Minneapolis police officer Andrew Schroeder chased after him, and the two tangled in the bathroom, ripping a sink out of the wall and tearing the seat off a toilet as Schroeder eventually wrestled him to the ground, according to the charges.

The Glock .45 fell out of Somerville’s waistband and landed on the bathroom tile, the charges say.

The Glock .45 fell out of Jarvae Sommerville's waist band during a struggle with the police officer in the bathroom, charges say.

The Glock .45 fell out of Jarvae Sommerville's waist band during a struggle with the police officer in the bathroom, charges say.

Somerville, who was previously convicted of three assaults, was charged in federal court with being a felon in illegal possession of a firearm. His attorney, Ryan Pacyga, emphasized that Somerville is charged with possessing the gun only at the time of his arrest — not in any of the other shootings — and he plans to dispute some of the evidence at an upcoming court hearing.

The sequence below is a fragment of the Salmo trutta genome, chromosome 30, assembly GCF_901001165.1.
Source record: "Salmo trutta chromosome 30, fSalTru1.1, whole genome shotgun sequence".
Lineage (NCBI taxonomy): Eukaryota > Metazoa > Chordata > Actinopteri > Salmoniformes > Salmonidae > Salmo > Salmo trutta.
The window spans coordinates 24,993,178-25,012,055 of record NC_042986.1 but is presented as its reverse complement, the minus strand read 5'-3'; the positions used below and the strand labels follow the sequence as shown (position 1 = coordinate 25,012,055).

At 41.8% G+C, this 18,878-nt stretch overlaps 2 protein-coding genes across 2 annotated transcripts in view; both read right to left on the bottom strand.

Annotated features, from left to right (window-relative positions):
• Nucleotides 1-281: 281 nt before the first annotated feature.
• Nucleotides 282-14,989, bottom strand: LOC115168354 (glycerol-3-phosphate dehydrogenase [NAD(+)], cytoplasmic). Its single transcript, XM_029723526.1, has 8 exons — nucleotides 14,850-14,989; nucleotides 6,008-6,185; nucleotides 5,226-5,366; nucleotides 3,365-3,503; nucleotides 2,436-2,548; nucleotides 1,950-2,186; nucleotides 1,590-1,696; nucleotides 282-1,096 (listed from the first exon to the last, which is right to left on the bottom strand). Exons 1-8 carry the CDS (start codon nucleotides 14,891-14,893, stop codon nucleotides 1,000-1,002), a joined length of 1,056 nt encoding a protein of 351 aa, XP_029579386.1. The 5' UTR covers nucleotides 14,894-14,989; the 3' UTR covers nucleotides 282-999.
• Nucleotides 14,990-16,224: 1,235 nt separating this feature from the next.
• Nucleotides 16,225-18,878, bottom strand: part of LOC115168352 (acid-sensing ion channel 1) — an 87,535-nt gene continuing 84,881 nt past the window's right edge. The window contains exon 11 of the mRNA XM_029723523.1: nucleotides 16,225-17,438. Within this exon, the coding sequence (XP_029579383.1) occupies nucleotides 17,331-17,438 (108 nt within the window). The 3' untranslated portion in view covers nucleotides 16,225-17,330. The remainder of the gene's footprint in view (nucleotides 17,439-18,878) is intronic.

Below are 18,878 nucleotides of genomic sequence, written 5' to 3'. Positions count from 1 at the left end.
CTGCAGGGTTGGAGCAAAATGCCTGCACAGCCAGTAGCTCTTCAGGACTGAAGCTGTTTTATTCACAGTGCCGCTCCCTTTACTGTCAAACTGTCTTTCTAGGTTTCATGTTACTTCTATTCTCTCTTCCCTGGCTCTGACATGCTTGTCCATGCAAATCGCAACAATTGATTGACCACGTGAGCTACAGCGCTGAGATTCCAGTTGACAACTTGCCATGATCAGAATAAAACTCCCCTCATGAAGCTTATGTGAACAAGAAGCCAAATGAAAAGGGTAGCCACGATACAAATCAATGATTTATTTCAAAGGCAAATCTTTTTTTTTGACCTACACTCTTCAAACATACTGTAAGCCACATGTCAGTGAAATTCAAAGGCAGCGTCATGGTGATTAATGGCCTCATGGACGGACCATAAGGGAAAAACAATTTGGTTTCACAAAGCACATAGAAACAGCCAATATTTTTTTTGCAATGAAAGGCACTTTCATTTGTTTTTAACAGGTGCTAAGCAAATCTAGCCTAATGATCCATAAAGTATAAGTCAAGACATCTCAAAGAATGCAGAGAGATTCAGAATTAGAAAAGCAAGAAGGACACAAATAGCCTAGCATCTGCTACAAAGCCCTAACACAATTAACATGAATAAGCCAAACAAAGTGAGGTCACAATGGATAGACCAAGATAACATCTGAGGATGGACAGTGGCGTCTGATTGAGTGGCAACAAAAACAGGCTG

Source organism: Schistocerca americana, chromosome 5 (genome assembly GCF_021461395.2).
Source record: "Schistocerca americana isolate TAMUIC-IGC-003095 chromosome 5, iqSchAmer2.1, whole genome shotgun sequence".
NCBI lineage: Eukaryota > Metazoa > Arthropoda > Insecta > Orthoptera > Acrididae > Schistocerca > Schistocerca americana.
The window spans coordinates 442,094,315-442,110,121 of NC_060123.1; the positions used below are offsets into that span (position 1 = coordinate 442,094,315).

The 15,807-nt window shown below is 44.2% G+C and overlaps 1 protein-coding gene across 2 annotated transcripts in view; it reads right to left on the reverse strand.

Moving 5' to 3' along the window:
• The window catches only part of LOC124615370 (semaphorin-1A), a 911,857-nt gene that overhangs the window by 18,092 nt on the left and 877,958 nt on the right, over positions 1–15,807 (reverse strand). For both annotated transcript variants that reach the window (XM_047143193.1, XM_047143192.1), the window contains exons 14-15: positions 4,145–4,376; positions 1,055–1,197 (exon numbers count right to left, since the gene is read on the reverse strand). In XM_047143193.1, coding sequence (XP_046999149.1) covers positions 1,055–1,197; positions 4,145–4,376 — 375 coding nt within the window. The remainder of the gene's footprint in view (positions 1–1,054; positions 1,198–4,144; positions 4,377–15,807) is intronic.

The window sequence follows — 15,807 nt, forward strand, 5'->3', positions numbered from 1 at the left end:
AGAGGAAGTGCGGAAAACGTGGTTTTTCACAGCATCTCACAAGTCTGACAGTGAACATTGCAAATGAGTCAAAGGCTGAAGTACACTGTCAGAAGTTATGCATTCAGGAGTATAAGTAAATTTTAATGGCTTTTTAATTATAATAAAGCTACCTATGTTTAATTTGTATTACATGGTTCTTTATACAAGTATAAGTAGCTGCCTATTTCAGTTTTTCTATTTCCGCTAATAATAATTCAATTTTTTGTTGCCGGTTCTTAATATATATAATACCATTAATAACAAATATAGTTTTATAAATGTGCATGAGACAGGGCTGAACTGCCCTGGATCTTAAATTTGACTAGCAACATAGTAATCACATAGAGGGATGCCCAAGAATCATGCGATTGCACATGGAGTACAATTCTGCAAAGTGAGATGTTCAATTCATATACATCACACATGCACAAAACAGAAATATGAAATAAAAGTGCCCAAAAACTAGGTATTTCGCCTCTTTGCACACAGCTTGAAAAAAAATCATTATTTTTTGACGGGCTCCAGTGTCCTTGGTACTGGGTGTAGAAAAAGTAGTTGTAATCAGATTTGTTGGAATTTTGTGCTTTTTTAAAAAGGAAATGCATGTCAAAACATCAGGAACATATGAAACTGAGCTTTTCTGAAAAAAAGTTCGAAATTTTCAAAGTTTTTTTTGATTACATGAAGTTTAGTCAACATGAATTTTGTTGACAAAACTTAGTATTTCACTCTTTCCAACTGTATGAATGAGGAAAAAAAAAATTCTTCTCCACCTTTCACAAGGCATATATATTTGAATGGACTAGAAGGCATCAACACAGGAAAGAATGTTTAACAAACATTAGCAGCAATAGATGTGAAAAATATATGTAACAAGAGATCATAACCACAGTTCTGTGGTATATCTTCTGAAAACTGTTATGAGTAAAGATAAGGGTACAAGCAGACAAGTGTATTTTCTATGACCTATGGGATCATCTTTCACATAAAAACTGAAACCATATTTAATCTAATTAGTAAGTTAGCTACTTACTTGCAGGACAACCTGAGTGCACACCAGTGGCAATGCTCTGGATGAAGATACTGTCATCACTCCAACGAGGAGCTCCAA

After Somerville’s arrest, the gun went to a crime lab for NIBIN testing. To examine the gun’s signature, lab technicians fire it into a large metal tank. Water inside slows the bullet and a net catches the shell casing intact. Then they put the shell into the NIBIN system, which takes 3-D images of the shell and sends them to an ATF lab in Alabama. Analysts there study micro-impressions left by the gun’s breech block and firing pin, and compare them to markings in shell casings taken from other crime scenes. A match is not enough evidence to file charges, but it creates new leads for police to follow through traditional investigative methods.

On July 10, two days after Minneapolis police took the gun off Somerville, a NIBIN report was placed on Assistant U.S. Attorney Amber Brennan’s desk.

It showed 14 hits.

Solving these 14 crimes would provide a welcome boon in case closure rates for law enforcement in the Twin Cities.

The life of a gun

Federal authorities determined that a Glock .45 Model 30 was used in at least 14 instances between October 2016 and June 2020 before it was seized from Jarvae Sommerville last July in the bathroom of a Minneapolis chicken restaurant.

In November, the toll of people maimed or killed by gunshots this year surpassed 500 in Minneapolis, more than double the 2019 figure and by far the highest in 15 years. Guns were used in almost all the city’s 79 homicides this year, the highest homicide count since the violent mid-1990s era when the city was known as “Murderapolis.”